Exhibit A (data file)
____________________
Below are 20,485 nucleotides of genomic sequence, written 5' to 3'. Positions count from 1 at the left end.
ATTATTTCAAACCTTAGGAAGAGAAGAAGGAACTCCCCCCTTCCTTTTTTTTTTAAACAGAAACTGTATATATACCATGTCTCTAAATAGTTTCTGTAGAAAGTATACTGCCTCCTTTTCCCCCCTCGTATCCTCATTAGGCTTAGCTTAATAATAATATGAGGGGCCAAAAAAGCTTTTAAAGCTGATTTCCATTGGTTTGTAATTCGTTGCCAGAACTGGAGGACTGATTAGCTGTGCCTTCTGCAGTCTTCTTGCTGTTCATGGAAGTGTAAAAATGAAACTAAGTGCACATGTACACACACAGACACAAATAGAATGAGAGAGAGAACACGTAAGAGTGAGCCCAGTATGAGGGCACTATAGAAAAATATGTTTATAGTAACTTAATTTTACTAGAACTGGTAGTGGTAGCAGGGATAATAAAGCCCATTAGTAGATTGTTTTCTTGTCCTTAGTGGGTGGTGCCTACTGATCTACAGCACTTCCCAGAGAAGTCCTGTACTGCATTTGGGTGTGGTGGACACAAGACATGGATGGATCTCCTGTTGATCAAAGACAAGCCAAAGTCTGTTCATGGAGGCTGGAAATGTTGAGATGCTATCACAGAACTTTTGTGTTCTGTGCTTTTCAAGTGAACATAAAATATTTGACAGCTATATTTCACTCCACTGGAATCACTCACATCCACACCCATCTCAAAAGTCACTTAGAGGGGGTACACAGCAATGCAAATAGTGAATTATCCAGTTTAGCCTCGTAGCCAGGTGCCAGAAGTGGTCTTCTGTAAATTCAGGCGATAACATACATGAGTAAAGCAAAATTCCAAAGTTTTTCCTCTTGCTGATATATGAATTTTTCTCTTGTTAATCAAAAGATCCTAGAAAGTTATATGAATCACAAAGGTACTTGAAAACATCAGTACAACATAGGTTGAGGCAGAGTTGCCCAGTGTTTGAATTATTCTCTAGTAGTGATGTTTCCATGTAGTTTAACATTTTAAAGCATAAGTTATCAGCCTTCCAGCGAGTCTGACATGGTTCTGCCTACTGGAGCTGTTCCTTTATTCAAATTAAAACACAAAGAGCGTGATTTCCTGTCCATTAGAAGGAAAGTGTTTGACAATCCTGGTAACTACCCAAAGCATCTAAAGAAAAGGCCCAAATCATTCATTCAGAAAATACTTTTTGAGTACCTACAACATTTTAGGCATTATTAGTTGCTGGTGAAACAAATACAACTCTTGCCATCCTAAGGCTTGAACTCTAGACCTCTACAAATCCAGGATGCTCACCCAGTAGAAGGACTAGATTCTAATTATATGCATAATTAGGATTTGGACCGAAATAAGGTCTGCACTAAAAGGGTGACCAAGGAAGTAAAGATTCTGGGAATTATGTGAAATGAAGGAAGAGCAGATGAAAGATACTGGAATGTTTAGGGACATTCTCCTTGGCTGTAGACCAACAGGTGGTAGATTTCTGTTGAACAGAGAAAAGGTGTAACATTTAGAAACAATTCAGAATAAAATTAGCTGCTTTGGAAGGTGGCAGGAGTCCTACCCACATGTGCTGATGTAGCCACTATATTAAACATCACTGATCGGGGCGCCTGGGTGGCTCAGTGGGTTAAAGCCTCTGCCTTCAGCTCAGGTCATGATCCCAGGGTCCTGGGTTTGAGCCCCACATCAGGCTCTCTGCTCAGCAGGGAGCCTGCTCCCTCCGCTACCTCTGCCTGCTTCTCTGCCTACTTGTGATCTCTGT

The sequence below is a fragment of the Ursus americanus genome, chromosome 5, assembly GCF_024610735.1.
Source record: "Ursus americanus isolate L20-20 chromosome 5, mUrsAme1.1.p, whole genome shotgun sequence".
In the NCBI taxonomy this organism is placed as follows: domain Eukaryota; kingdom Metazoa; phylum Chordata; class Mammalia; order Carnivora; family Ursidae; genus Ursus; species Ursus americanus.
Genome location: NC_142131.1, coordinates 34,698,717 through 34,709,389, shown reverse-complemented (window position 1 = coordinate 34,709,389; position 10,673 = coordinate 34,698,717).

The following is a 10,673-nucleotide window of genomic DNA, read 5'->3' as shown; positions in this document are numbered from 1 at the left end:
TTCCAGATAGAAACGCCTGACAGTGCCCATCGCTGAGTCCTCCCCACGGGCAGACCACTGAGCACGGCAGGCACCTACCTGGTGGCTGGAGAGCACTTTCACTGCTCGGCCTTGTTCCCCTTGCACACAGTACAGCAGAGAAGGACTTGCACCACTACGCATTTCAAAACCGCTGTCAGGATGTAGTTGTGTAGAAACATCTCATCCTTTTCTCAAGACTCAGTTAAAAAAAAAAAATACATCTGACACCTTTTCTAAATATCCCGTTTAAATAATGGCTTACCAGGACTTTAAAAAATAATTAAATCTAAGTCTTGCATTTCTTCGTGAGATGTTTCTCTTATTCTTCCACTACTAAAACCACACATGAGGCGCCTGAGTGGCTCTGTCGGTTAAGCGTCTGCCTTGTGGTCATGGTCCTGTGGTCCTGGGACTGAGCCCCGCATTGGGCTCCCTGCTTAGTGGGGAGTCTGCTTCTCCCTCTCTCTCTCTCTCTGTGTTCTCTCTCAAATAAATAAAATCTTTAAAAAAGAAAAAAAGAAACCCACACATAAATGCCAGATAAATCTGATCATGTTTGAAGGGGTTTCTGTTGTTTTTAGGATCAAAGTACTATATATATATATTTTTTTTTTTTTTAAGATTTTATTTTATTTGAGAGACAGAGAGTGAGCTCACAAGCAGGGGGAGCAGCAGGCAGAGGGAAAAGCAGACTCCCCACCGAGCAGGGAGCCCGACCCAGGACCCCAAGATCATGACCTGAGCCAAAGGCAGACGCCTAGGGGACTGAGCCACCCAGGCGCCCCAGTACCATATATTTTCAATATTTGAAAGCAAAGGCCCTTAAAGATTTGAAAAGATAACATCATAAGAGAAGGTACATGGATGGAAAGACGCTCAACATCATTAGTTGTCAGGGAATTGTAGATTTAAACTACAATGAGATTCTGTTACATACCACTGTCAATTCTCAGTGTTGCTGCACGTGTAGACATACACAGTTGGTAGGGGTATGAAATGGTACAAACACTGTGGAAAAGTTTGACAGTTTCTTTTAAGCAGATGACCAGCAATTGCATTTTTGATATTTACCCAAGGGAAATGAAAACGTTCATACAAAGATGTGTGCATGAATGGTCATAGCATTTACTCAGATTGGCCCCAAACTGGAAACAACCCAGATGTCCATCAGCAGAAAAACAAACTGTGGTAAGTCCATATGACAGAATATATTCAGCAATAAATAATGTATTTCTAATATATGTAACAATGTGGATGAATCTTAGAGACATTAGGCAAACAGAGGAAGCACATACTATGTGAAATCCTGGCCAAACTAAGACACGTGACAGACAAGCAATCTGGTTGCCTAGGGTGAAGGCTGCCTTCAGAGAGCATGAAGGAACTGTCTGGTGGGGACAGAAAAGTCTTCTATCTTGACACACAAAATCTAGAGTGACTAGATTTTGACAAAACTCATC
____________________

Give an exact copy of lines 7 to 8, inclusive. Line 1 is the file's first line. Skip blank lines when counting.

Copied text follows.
The following is a 10,673-nucleotide window of genomic DNA, read 5'->3' as shown; positions in this document are numbered from 1 at the left end:
TTCCAGATAGAAACGCCTGACAGTGCCCATCGCTGAGTCCTCCCCACGGGCAGACCACTGAGCACGGCAGGCACCTACCTGGTGGCTGGAGAGCACTTTCACTGCTCGGCCTTGTTCCCCTTGCACACAGTACAGCAGAGAAGGACTTGCACCACTACGCATTTCAAAACCGCTGTCAGGATGTAGTTGTGTAGAAACATCTCATCCTTTTCTCAAGACTCAGTTAAAAAAAAAAAATACATCTGACACCTTTTCTAAATATCCCGTTTAAATAATGGCTTACCAGGACTTTAAAAAATAATTAAATCTAAGTCTTGCATTTCTTCGTGAGATGTTTCTCTTATTCTTCCACTACTAAAACCACACATGAGGCGCCTGAGTGGCTCTGTCGGTTAAGCGTCTGCCTTGTGGTCATGGTCCTGTGGTCCTGGGACTGAGCCCCGCATTGGGCTCCCTGCTTAGTGGGGAGTCTGCTTCTCCCTCTCTCTCTCTCTCTGTGTTCTCTCTCAAATAAATAAAATCTTTAAAAAAGAAAAAAAGAAACCCACACATAAATGCCAGATAAATCTGATCATGTTTGAAGGGGTTTCTGTTGTTTTTAGGATCAAAGTACTATATATATATATTTTTTTTTTTTTTAAGATTTTATTTTATTTGAGAGACAGAGAGTGAGCTCACAAGCAGGGGGAGCAGCAGGCAGAGGGAAAAGCAGACTCCCCACCGAGCAGGGAGCCCGACCCAGGACCCCAAGATCATGACCTGAGCCAAAGGCAGACGCCTAGGGGACTGAGCCACCCAGGCGCCCCAGTACCATATATTTTCAATATTTGAAAGCAAAGGCCCTTAAAGATTTGAAAAGATAACATCATAAGAGAAGGTACATGGATGGAAAGACGCTCAACATCATTAGTTGTCAGGGAATTGTAGATTTAAACTACAATGAGATTCTGTTACATACCACTGTCAATTCTCAGTGTTGCTGCACGTGTAGACATACACAGTTGGTAGGGGTATGAAATGGTACAAACACTGTGGAAAAGTTTGACAGTTTCTTTTAAGCAGATGACCAGCAATTGCATTTTTGATATTTACCCAAGGGAAATGAAAACGTTCATACAAAGATGTGTGCATGAATGGTCATAGCATTTACTCAGATTGGCCCCAAACTGGAAACAACCCAGATGTCCATCAGCAGAAAAACAAACTGTGGTAAGTCCATATGACAGAATATATTCAGCAATAAATAATGTATTTCTAATATATGTAACAATGTGGATGAATCTTAGAGACATTAGGCAAACAGAGGAAGCACATACTATGTGAAATCCTGGCCAAACTAAGACACGTGACAGACAAGCAATCTGGTTGCCTAGGGTGAAGGCTGCCTTCAGAGAGCATGAAGGAACTGTCTGGTGGGGACAGAAAAGTCTTCTATCTTGACACACAAAATCTAGAGTGACTAGATTTTGACAAAACTCATC